Another unfortnate reason for sports to work together

The news from Monday night’s game regarding Damar Hamlin has no doubt shocked all of the footballing world.  As we said on Twitter, first and foremost is that our thoughts go out to him, his family and friends and team mates.  Thankfully, some of the best medics in the world were, and always are, on the sidelines and Hamlin was able to receive life saving treatment immediately.  

For those of you who are soccer fans, this type of incident is all too familiar following the 2020 Euros where Christian Eriksen suffered a cardiac arrest on the pitch during the Danes game against Finland.  UEFA ludicrously ordered the game to go on after that occurrence, the NFL and coaching staff from the Bills and Bengals rightfully decided to postpone Monday night’s game.  Sometimes there’s more important stuff than football.

I wrote previously that sports need to come together to tackle the issue of concussions.  But following last night’s incident, should that be extended to cardiac issues as well?  Hamlin and Eriksen are not alone, a quick check on Wikipedia (as reliable as it is or isn’t I admit) shows that there are a lot of cases of ‘sudden cardiac arrest’ in athletes dating from a marathon runner in 490 BC right through to last night.  And across many sports – cycling, ice hockey, baseball, ice skating to name but a few.  They’re just the known cases and also the most serious ones – we don’t know what happens at lower levels or to those who maybe suffer milder symptoms which could go unnoticed.  Like concussions, there’s limited information on longer term effects of sudden cardiac arrest on top level athletes.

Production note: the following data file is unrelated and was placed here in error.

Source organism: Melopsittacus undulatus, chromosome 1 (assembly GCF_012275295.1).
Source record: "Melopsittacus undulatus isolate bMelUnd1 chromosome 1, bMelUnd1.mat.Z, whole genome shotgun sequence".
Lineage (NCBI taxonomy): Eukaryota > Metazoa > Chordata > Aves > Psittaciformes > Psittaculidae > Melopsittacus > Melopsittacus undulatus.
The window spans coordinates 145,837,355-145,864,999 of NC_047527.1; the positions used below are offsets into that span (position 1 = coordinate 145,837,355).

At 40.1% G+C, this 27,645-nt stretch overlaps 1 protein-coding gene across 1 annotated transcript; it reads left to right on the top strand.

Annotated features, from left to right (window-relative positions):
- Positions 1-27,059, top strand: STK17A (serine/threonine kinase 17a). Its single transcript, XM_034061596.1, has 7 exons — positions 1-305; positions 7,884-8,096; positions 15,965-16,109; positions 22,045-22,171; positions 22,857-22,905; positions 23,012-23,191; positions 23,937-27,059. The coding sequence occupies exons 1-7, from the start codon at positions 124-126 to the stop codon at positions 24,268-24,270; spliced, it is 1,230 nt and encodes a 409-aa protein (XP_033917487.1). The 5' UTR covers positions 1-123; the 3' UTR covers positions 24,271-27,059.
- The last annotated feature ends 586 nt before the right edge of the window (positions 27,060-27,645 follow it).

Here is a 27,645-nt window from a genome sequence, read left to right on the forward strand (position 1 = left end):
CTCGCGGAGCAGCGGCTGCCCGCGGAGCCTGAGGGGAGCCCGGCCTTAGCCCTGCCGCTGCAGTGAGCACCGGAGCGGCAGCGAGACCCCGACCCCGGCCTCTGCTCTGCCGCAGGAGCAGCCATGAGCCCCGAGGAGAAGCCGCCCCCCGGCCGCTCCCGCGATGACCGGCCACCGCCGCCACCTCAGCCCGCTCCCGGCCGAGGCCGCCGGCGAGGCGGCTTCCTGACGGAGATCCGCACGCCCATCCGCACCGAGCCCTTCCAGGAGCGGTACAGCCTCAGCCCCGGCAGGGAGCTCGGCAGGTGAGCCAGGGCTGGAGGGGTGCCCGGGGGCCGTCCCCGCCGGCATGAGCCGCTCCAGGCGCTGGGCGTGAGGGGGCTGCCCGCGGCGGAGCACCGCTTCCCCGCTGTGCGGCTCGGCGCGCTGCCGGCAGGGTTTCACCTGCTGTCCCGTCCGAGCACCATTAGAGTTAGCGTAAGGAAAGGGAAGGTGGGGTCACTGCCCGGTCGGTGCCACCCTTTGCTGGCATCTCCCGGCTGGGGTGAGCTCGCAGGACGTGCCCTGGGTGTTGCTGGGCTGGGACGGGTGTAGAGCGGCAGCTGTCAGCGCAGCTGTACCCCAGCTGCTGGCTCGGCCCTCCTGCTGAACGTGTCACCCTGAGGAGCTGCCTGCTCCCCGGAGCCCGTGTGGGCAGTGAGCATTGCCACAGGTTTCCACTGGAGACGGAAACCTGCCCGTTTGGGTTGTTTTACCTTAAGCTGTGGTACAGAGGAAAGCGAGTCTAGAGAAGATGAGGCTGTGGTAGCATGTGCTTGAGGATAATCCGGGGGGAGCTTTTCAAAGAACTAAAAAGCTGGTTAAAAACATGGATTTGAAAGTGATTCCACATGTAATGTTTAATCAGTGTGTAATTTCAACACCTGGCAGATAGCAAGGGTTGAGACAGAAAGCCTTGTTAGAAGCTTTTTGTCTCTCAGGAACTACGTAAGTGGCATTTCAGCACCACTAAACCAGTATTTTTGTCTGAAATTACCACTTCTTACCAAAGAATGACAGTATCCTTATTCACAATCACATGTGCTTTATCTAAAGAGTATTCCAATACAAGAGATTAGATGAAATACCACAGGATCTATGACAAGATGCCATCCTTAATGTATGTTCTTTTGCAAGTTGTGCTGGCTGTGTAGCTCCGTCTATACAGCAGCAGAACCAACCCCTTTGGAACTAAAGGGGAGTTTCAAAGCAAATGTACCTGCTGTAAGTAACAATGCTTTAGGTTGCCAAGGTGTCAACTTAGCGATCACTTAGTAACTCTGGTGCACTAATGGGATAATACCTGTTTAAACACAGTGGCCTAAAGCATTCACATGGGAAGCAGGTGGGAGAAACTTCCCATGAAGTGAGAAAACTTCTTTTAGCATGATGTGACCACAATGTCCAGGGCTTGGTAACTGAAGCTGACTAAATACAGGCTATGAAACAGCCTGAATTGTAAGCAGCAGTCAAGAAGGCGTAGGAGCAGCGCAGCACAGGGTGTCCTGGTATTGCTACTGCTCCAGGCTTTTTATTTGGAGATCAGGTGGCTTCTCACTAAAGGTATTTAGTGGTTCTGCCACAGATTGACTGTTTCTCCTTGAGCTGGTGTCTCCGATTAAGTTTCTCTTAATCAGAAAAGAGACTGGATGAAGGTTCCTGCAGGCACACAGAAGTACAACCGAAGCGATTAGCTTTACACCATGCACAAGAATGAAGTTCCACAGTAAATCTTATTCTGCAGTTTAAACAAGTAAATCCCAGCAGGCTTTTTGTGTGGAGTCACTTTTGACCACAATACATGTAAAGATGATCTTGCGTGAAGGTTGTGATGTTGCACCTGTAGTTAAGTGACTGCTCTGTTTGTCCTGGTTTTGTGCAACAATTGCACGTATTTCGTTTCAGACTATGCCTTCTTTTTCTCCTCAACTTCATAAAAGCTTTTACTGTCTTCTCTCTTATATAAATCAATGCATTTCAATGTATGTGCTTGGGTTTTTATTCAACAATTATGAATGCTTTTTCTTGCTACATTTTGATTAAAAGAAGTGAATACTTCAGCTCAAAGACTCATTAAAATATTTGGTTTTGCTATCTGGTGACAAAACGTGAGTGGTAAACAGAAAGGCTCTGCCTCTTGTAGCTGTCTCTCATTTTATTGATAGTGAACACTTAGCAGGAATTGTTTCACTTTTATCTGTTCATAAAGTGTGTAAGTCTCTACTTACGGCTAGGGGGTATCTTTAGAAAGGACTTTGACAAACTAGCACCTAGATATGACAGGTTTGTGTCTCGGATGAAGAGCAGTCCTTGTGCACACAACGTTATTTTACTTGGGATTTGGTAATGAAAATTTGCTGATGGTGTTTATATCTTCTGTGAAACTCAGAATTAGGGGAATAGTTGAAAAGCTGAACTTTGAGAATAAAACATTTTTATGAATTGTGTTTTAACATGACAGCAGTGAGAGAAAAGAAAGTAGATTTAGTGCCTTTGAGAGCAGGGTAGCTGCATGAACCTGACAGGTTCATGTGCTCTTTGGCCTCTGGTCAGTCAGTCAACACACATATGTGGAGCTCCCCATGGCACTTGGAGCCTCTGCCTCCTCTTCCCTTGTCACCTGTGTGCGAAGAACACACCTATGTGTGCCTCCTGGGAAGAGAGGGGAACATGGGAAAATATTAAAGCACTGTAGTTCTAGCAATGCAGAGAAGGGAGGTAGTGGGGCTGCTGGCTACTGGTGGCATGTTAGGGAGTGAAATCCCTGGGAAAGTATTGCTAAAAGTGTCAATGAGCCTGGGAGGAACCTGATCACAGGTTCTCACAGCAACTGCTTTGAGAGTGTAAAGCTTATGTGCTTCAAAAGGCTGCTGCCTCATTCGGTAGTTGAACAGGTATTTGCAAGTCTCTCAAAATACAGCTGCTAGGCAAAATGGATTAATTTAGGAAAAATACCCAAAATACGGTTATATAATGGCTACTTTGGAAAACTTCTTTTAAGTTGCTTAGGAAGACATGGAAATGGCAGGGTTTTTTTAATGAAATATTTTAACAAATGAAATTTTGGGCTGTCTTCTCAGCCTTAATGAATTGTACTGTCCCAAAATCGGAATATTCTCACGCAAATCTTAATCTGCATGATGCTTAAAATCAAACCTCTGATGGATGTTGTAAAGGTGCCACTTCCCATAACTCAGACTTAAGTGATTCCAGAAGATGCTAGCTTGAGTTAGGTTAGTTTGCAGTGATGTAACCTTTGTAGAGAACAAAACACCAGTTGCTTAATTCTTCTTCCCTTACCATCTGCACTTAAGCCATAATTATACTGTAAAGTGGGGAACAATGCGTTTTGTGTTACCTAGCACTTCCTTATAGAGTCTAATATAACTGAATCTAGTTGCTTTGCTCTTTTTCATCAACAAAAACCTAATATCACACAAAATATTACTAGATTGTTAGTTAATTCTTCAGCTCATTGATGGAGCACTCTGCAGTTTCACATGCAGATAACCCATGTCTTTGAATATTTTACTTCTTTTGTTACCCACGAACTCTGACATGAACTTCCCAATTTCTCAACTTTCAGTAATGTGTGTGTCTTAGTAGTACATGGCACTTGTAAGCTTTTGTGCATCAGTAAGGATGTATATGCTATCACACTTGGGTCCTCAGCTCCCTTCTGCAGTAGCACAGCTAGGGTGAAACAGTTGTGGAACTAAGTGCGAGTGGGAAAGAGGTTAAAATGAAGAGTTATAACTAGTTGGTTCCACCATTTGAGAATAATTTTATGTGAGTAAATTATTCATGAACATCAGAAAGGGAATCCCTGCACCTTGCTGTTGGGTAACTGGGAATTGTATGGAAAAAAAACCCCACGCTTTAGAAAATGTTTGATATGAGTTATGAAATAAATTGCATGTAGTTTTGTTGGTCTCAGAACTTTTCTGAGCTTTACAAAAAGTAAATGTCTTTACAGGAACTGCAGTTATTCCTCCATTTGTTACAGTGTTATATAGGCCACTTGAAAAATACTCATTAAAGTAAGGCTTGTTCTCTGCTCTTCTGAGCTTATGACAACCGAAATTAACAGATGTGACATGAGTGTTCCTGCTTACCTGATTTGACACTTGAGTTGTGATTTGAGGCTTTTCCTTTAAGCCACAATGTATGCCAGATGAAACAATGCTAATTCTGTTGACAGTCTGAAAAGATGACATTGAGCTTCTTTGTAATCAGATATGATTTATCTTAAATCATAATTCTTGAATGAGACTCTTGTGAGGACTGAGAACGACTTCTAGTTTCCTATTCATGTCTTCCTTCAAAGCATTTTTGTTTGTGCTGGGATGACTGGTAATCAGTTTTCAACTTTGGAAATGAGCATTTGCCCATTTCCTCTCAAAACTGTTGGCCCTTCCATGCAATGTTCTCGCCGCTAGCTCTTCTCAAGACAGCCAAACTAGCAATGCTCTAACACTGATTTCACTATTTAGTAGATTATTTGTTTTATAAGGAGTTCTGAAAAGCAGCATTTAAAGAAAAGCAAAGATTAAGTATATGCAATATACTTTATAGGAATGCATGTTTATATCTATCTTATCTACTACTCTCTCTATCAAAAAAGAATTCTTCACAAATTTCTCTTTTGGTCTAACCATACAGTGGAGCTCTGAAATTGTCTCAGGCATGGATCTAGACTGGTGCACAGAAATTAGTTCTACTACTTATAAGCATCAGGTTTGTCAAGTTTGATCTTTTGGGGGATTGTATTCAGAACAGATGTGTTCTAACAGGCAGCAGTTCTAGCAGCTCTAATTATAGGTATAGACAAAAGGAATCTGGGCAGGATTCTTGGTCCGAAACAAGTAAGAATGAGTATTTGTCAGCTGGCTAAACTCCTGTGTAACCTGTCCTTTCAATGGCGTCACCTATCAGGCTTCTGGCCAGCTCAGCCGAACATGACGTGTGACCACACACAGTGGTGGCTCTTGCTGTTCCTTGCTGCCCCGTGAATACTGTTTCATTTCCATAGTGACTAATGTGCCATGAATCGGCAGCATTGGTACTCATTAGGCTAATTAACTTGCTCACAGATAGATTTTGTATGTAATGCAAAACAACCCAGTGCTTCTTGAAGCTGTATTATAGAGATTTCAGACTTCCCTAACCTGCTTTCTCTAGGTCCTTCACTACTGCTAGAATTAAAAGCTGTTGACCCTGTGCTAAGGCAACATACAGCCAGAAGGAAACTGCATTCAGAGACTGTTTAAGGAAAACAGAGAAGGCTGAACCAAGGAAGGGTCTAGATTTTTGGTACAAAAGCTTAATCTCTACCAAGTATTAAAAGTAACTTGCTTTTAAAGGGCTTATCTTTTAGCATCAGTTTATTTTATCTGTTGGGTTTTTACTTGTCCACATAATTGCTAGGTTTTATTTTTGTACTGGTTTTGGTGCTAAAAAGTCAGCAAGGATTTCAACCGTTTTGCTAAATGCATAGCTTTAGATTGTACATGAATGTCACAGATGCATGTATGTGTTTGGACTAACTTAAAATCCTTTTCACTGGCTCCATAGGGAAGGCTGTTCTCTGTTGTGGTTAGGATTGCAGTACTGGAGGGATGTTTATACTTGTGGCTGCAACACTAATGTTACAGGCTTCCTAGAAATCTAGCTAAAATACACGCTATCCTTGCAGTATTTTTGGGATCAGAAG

So once again it’s time to call for the barriers of sporting institutes and authorities to be lowered.  Put commercial interests aside and deal with a problem as a collective, using the billions of dollars that are available which will ultimately benefit those who compete as well as maybe one day the general public that can benefit from the billions upon billions of dollars that top level sports get but medical research could only dream about.

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